Let’s go back in time to 1994. Baseball was at its zenith, enjoying the highest average attendance in the game’s history at around 31,000 fans per game. That’s nearly 72% to capacity, representing a jump of over 20% (and about 10,000 fans) from just ten years earlier.

Then August 12th came and the boys of summer took their bats and balls and went home. The game wouldn’t resume until April 2, 1995 after 223 days, 948 cancelled games, and the loss of the would-be magical season of the Montreal Expos. Major League Baseball became the first professional sports league to lose an entire postseason to a labor dispute.

But even when the players returned, all was not well. The public that had so recently supported the National Pastime was jaded and attendance in 1995 dropped by nearly 12%, or 6,000 fans per game, from the previous year.

People had slowly begun to creep back to the game over the next couple of years, but it was the ’98 season that is largely credited for reigniting America’s love affair with baseball. That wet, hot American summer was no chaste courtship though; the visceral tryst that ensued was proof that it’s just chicks that dig the longball.

As Mike McGwire and Sammy Sooser traded moon-shots and shots of…well, surely nothing stronger than milk, Alan H. Selig sat up in his ivory tower and rubbed his hands together in maniacal Burnsian pleasure. Owners saw profits margins increase as turnstiles clicked ever faster. And the fans ate it up, loving every moment with suspicion but a fleeting wisp in the warm breeze.

I know I bought into McGwire’s androstenedione excuse, though I later believed it a clever and effective red herring for what was really going on (then again, I’m the kind of conspiracy theorist who thinks The Interview being pulled from theaters was at least partially a publicity stunt). After all, he’d always been a pretty big guy, right?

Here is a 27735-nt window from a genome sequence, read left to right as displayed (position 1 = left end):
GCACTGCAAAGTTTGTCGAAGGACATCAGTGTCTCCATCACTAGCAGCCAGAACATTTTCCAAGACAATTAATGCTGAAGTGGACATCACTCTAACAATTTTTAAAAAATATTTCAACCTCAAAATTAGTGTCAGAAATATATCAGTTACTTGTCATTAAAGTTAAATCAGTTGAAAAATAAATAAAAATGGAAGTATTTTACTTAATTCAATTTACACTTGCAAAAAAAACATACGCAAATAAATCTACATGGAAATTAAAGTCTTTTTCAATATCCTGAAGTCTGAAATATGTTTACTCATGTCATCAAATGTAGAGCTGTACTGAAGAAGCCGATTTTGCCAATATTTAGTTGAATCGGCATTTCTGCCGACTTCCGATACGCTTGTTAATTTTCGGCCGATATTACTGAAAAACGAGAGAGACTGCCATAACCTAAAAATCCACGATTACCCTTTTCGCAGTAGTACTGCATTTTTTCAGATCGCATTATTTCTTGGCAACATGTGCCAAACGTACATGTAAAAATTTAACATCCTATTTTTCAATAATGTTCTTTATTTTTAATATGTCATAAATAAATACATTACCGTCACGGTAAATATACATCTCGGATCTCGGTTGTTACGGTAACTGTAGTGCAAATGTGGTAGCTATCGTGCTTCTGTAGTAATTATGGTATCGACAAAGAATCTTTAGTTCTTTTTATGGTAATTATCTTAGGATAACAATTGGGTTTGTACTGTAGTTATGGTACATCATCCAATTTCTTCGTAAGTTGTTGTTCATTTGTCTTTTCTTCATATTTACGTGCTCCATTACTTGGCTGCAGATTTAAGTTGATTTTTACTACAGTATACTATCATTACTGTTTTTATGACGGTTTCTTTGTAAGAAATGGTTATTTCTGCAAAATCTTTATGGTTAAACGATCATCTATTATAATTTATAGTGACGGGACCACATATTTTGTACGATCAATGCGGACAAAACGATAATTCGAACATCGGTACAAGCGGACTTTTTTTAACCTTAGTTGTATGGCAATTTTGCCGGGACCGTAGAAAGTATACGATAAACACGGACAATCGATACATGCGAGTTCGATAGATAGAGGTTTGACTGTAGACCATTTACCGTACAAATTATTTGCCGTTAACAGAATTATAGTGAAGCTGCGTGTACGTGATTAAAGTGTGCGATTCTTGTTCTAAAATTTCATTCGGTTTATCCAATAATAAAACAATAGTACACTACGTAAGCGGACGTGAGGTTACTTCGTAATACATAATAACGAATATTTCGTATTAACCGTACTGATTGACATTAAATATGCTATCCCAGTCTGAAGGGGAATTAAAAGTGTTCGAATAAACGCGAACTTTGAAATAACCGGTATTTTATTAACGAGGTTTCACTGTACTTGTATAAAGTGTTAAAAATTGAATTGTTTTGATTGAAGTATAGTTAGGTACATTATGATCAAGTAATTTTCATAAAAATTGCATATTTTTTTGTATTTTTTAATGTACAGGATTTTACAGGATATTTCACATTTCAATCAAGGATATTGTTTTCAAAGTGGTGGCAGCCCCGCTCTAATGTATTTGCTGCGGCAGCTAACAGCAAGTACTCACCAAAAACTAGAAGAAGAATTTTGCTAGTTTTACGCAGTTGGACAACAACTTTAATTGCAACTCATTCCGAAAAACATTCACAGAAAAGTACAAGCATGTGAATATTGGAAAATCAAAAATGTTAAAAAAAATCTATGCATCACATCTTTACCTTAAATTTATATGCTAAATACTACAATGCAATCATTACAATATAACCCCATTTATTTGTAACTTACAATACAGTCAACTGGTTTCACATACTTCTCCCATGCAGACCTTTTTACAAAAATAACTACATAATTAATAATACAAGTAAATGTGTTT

I loved seeing Sosa do his patented hop each of the 66 times he went yard, his bulging pythons extending above his V-shaped torso in a showcase of hard work and the totally normal and natural mesomorphic maturation. Out with the jheri curl, in the bicep curls, simple as that.

The home run got us excited about baseball once again, aroused a passion for the game that many might have thought gone for good. But there we were, coming out in droves once more to watch a sport that had been teetering on condemnation only three years prior.

But as more time passed and baseball got its sea legs back under it again, the infatuation started to fade into old-hat familiarity. We started to notice that heads and feet were growing right along with the home run and RBI numbers and guys just weren’t aging like they used to. Part of what makes baseball so great is its inherent imperfections, the fact that it’s a game of failure.